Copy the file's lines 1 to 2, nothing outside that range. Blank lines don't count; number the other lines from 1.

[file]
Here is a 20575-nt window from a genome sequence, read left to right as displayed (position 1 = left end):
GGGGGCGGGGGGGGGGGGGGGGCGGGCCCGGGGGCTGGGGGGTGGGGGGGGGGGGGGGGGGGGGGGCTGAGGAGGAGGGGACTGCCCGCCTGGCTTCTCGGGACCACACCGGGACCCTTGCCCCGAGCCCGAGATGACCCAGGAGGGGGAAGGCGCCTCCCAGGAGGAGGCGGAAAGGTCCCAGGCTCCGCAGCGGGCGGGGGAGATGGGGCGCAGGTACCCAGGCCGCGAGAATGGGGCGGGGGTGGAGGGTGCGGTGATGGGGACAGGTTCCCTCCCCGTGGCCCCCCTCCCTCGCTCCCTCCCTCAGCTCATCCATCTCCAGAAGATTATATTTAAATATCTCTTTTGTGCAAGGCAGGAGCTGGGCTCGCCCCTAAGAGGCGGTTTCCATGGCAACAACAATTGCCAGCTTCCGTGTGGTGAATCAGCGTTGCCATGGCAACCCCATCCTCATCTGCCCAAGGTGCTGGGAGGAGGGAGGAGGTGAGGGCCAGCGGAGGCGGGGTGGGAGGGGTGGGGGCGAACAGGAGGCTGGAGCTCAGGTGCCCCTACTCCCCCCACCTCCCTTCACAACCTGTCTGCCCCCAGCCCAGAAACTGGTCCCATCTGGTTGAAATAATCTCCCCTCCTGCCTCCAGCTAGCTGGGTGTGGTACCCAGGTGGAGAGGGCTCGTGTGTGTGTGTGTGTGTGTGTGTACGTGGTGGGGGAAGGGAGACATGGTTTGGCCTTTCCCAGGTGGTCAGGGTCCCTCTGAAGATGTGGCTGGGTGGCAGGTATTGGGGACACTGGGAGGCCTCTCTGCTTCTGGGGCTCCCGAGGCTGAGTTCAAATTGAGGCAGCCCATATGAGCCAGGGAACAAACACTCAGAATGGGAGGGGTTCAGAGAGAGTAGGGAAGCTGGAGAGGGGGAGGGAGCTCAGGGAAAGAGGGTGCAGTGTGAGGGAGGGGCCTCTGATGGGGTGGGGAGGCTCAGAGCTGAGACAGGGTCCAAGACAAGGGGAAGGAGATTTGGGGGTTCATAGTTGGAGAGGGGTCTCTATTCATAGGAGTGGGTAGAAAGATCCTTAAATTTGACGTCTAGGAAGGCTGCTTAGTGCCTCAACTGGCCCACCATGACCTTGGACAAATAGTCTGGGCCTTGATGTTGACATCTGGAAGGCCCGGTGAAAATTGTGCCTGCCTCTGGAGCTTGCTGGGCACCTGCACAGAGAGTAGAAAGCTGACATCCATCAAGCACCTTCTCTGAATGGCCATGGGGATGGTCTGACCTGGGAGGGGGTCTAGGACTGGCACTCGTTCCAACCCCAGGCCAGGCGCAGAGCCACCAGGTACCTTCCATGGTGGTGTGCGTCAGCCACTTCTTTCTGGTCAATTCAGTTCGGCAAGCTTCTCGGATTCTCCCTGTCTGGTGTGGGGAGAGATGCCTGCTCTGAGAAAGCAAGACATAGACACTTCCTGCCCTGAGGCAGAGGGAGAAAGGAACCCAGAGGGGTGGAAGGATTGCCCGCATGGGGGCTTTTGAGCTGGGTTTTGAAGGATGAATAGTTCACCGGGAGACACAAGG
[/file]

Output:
Here is a 20575-nt window from a genome sequence, read left to right as displayed (position 1 = left end):
GGGGGCGGGGGGGGGGGGGGGGCGGGCCCGGGGGCTGGGGGGTGGGGGGGGGGGGGGGGGGGGGGGCTGAGGAGGAGGGGACTGCCCGCCTGGCTTCTCGGGACCACACCGGGACCCTTGCCCCGAGCCCGAGATGACCCAGGAGGGGGAAGGCGCCTCCCAGGAGGAGGCGGAAAGGTCCCAGGCTCCGCAGCGGGCGGGGGAGATGGGGCGCAGGTACCCAGGCCGCGAGAATGGGGCGGGGGTGGAGGGTGCGGTGATGGGGACAGGTTCCCTCCCCGTGGCCCCCCTCCCTCGCTCCCTCCCTCAGCTCATCCATCTCCAGAAGATTATATTTAAATATCTCTTTTGTGCAAGGCAGGAGCTGGGCTCGCCCCTAAGAGGCGGTTTCCATGGCAACAACAATTGCCAGCTTCCGTGTGGTGAATCAGCGTTGCCATGGCAACCCCATCCTCATCTGCCCAAGGTGCTGGGAGGAGGGAGGAGGTGAGGGCCAGCGGAGGCGGGGTGGGAGGGGTGGGGGCGAACAGGAGGCTGGAGCTCAGGTGCCCCTACTCCCCCCACCTCCCTTCACAACCTGTCTGCCCCCAGCCCAGAAACTGGTCCCATCTGGTTGAAATAATCTCCCCTCCTGCCTCCAGCTAGCTGGGTGTGGTACCCAGGTGGAGAGGGCTCGTGTGTGTGTGTGTGTGTGTGTGTACGTGGTGGGGGAAGGGAGACATGGTTTGGCCTTTCCCAGGTGGTCAGGGTCCCTCTGAAGATGTGGCTGGGTGGCAGGTATTGGGGACACTGGGAGGCCTCTCTGCTTCTGGGGCTCCCGAGGCTGAGTTCAAATTGAGGCAGCCCATATGAGCCAGGGAACAAACACTCAGAATGGGAGGGGTTCAGAGAGAGTAGGGAAGCTGGAGAGGGGGAGGGAGCTCAGGGAAAGAGGGTGCAGTGTGAGGGAGGGGCCTCTGATGGGGTGGGGAGGCTCAGAGCTGAGACAGGGTCCAAGACAAGGGGAAGGAGATTTGGGGGTTCATAGTTGGAGAGGGGTCTCTATTCATAGGAGTGGGTAGAAAGATCCTTAAATTTGACGTCTAGGAAGGCTGCTTAGTGCCTCAACTGGCCCACCATGACCTTGGACAAATAGTCTGGGCCTTGATGTTGACATCTGGAAGGCCCGGTGAAAATTGTGCCTGCCTCTGGAGCTTGCTGGGCACCTGCACAGAGAGTAGAAAGCTGACATCCATCAAGCACCTTCTCTGAATGGCCATGGGGATGGTCTGACCTGGGAGGGGGTCTAGGACTGGCACTCGTTCCAACCCCAGGCCAGGCGCAGAGCCACCAGGTACCTTCCATGGTGGTGTGCGTCAGCCACTTCTTTCTGGTCAATTCAGTTCGGCAAGCTTCTCGGATTCTCCCTGTCTGGTGTGGGGAGAGATGCCTGCTCTGAGAAAGCAAGACATAGACACTTCCTGCCCTGAGGCAGAGGGAGAAAGGAACCCAGAGGGGTGGAAGGATTGCCCGCATGGGGGCTTTTGAGCTGGGTTTTGAAGGATGAATAGTTCACCGGGAGACACAAGG